My heart is aching … is yours?
My heart breaks and my mind valiantly tries to make sense of it all … difficult verdicts that instigate violence, racial misunderstandings, words spoken in pain but with truth, heartbroken parents and grieving children.
Even as I write these words … I am wary of being misunderstood or criticized for the way I frame the feelings and opinions that quietly simmer within my heart.
No one is perfect … not teenagers … not policemen … not fathers … not mothers … not juries … not the media … not lawyers or judges … not white people … not black people … not Hispanics.
We are all just the broken pieces of humanity trying to live peacefully and, at the same time, most of us are endeavoring not to injure anyone else with our own, personal and jagged brokenness.
Let me tell you a story …
Deryl Pendleton was the only black teenager in our youth group when Craig and I were youth pastors in Mobile, Alabama, in the late 1970’s.
Can you even imagine that?!!
A white church … in the deepest part of the south … in a city known for searing racial tension … wholeheartedly welcoming in a black kid with barely a penny to his name?! How we all loved that gangly boy with the massive Afro!
He taught us how to clap on the off-beats and how to worship God with rhythm and joy!
When Craig and I couldn’t afford a new car during those early pastoral years, Deryl, although still in college, gave us his ugly green Grand Torino. Let me repeat … a black college student … in Mobile, Alabama … gave his white youth pastors … a car.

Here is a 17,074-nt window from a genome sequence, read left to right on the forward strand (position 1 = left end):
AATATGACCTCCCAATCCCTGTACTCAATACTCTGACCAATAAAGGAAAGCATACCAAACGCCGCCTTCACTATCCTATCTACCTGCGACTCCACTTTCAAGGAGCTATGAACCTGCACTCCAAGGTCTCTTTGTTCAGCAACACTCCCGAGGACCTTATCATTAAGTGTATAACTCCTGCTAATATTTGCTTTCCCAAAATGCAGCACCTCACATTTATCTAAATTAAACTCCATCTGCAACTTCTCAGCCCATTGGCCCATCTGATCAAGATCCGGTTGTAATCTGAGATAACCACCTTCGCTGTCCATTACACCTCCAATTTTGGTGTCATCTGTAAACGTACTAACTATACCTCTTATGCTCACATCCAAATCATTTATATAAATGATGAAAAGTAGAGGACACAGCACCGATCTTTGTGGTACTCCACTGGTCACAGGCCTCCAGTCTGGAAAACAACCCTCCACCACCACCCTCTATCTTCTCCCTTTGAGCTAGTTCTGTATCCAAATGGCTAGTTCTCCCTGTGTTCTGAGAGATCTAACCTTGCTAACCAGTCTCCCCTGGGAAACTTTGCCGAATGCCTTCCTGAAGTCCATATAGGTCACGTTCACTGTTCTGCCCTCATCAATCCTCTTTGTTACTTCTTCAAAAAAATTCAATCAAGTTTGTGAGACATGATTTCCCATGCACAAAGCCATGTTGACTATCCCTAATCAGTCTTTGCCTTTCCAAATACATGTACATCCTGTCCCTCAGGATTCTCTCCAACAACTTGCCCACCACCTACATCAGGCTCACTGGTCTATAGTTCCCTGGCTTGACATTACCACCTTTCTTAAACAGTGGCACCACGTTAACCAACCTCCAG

Deryl grew into one of the greatest men of God I have ever known due to the Godly influence of both black and white men. He lived with us during the 1980’s when his family was in transition.
My boys, at 4 and 6 years old, fell in love with this giant of a man. His skin was black, his laugh was infectious and his love for God was monumental.
Deryl taught my boys how to burp … who Michael Jordan was … and he mistakenly informed these impressionable boys that mint chocolate chip ice cream was a vegetable because it was green.
When I was tucking one of my dear little boys into bed one night, he asked me why he didn’t have black skin like his hero, Mr. Deryl. I explained to this innocent child that just like some people have brown eyes and some people have blue eyes that some people have white skin and some people have dark skin. I looked into my little boy’s blue eyes and said, “It’s the heart that matters, son. Your heart is just like Mr. Deryl’s heart.”
Isn’t that what matters this Christmas in Ferguson, Missouri … in New York City … and at your home address?
What matters is the heart.
What matters is the capacity to love someone who doesn’t look like you … doesn’t dress like you … and whose life experiences have caused jagged edges that have the capacity to wound the brokenness in you.
I have no political answers to the simmering cauldron of racial tension that has erupted over the past few months in America. I am not a judge or a lawyer. I am not a politician or a policeman.
I am just a white woman whose life goal is to love more than I criticize … to pray for understanding when I don’t understand … and to show compassion when others throw stones.
I am just a white girl who often wonders, “Jesus … what would you do?”
I have heard him whisper into my heart, “Throwing stones never heals anything or anyone.”
Caring relationships heal.
Active and vibrant love heals.
Simple acts of kindness heal.
Throwing stones at people only causes more pain.